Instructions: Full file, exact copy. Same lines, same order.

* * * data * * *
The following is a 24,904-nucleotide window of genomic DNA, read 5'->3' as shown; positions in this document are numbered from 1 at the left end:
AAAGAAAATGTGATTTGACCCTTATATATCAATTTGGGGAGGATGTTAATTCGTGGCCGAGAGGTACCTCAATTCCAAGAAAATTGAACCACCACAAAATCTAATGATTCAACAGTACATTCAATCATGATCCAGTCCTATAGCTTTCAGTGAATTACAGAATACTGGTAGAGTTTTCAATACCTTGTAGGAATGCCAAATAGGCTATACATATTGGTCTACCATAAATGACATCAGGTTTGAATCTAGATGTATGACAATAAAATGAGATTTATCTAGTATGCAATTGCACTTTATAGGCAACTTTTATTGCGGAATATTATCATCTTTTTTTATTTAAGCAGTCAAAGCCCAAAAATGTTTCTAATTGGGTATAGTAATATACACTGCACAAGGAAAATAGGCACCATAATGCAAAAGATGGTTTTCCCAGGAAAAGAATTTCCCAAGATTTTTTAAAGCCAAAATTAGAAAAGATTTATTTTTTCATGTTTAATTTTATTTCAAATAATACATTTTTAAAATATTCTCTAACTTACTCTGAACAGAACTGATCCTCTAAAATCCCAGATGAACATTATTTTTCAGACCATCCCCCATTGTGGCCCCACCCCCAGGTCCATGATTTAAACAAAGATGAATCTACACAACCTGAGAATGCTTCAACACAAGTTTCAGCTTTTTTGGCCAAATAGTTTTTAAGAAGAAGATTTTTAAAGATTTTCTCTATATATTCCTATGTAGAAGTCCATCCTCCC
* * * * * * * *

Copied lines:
The following is a 24,904-nucleotide window of genomic DNA, read 5'->3' as shown; positions in this document are numbered from 1 at the left end:
AAAGAAAATGTGATTTGACCCTTATATATCAATTTGGGGAGGATGTTAATTCGTGGCCGAGAGGTACCTCAATTCCAAGAAAATTGAACCACCACAAAATCTAATGATTCAACAGTACATTCAATCATGATCCAGTCCTATAGCTTTCAGTGAATTACAGAATACTGGTAGAGTTTTCAATACCTTGTAGGAATGCCAAATAGGCTATACATATTGGTCTACCATAAATGACATCAGGTTTGAATCTAGATGTATGACAATAAAATGAGATTTATCTAGTATGCAATTGCACTTTATAGGCAACTTTTATTGCGGAATATTATCATCTTTTTTTATTTAAGCAGTCAAAGCCCAAAAATGTTTCTAATTGGGTATAGTAATATACACTGCACAAGGAAAATAGGCACCATAATGCAAAAGATGGTTTTCCCAGGAAAAGAATTTCCCAAGATTTTTTAAAGCCAAAATTAGAAAAGATTTATTTTTTCATGTTTAATTTTATTTCAAATAATACATTTTTAAAATATTCTCTAACTTACTCTGAACAGAACTGATCCTCTAAAATCCCAGATGAACATTATTTTTCAGACCATCCCCCATTGTGGCCCCACCCCCAGGTCCATGATTTAAACAAAGATGAATCTACACAACCTGAGAATGCTTCAACACAAGTTTCAGCTTTTTTGGCCAAATAGTTTTTAAGAAGAAGATTTTTAAAGATTTTCTCTATATATTCCTATGTAGAAGTCCATCCTCCC